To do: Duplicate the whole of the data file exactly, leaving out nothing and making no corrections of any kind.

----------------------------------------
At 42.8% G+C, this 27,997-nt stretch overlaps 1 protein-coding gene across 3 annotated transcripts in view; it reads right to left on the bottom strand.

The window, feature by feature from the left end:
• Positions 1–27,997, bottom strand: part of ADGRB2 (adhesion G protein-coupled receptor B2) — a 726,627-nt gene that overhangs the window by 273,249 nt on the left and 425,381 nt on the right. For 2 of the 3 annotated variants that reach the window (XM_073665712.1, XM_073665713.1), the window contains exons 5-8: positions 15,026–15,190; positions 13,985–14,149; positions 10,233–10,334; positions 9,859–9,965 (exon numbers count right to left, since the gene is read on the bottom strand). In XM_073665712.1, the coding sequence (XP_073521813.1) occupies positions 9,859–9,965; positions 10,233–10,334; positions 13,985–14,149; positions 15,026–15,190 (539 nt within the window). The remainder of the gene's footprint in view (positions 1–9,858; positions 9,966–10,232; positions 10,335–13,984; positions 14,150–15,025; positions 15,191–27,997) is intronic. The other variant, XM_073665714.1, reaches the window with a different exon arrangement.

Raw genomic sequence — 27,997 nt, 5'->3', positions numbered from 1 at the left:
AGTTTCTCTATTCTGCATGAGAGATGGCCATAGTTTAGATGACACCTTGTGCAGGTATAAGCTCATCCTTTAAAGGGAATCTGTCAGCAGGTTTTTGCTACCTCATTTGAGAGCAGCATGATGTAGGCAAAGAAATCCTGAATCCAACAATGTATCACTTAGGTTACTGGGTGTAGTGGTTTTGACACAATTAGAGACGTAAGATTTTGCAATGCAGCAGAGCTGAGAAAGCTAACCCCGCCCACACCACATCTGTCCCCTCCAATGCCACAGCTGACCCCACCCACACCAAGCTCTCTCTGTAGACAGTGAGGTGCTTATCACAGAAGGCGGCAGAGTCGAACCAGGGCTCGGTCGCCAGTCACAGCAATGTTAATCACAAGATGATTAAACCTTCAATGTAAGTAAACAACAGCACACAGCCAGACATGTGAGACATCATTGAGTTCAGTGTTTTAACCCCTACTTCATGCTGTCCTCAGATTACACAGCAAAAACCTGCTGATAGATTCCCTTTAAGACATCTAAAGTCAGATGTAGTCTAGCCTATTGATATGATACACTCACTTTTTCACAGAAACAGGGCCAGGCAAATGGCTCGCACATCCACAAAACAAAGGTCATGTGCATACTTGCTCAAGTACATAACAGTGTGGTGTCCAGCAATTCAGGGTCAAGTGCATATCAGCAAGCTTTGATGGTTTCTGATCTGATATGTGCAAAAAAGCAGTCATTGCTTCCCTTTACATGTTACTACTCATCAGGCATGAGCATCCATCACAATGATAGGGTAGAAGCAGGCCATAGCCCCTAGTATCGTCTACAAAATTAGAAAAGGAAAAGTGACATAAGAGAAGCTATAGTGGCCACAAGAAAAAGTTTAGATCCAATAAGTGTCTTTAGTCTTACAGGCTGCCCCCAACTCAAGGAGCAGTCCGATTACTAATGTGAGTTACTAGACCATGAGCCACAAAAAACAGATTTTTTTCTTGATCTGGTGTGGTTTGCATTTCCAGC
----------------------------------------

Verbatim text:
At 42.8% G+C, this 27,997-nt stretch overlaps 1 protein-coding gene across 3 annotated transcripts in view; it reads right to left on the bottom strand.

The window, feature by feature from the left end:
• Positions 1–27,997, bottom strand: part of ADGRB2 (adhesion G protein-coupled receptor B2) — a 726,627-nt gene that overhangs the window by 273,249 nt on the left and 425,381 nt on the right. For 2 of the 3 annotated variants that reach the window (XM_073665712.1, XM_073665713.1), the window contains exons 5-8: positions 15,026–15,190; positions 13,985–14,149; positions 10,233–10,334; positions 9,859–9,965 (exon numbers count right to left, since the gene is read on the bottom strand). In XM_073665712.1, the coding sequence (XP_073521813.1) occupies positions 9,859–9,965; positions 10,233–10,334; positions 13,985–14,149; positions 15,026–15,190 (539 nt within the window). The remainder of the gene's footprint in view (positions 1–9,858; positions 9,966–10,232; positions 10,335–13,984; positions 14,150–15,025; positions 15,191–27,997) is intronic. The other variant, XM_073665714.1, reaches the window with a different exon arrangement.

Raw genomic sequence — 27,997 nt, 5'->3', positions numbered from 1 at the left:
AGTTTCTCTATTCTGCATGAGAGATGGCCATAGTTTAGATGACACCTTGTGCAGGTATAAGCTCATCCTTTAAAGGGAATCTGTCAGCAGGTTTTTGCTACCTCATTTGAGAGCAGCATGATGTAGGCAAAGAAATCCTGAATCCAACAATGTATCACTTAGGTTACTGGGTGTAGTGGTTTTGACACAATTAGAGACGTAAGATTTTGCAATGCAGCAGAGCTGAGAAAGCTAACCCCGCCCACACCACATCTGTCCCCTCCAATGCCACAGCTGACCCCACCCACACCAAGCTCTCTCTGTAGACAGTGAGGTGCTTATCACAGAAGGCGGCAGAGTCGAACCAGGGCTCGGTCGCCAGTCACAGCAATGTTAATCACAAGATGATTAAACCTTCAATGTAAGTAAACAACAGCACACAGCCAGACATGTGAGACATCATTGAGTTCAGTGTTTTAACCCCTACTTCATGCTGTCCTCAGATTACACAGCAAAAACCTGCTGATAGATTCCCTTTAAGACATCTAAAGTCAGATGTAGTCTAGCCTATTGATATGATACACTCACTTTTTCACAGAAACAGGGCCAGGCAAATGGCTCGCACATCCACAAAACAAAGGTCATGTGCATACTTGCTCAAGTACATAACAGTGTGGTGTCCAGCAATTCAGGGTCAAGTGCATATCAGCAAGCTTTGATGGTTTCTGATCTGATATGTGCAAAAAAGCAGTCATTGCTTCCCTTTACATGTTACTACTCATCAGGCATGAGCATCCATCACAATGATAGGGTAGAAGCAGGCCATAGCCCCTAGTATCGTCTACAAAATTAGAAAAGGAAAAGTGACATAAGAGAAGCTATAGTGGCCACAAGAAAAAGTTTAGATCCAATAAGTGTCTTTAGTCTTACAGGCTGCCCCCAACTCAAGGAGCAGTCCGATTACTAATGTGAGTTACTAGACCATGAGCCACAAAAAACAGATTTTTTTCTTGATCTGGTGTGGTTTGCATTTCCAGC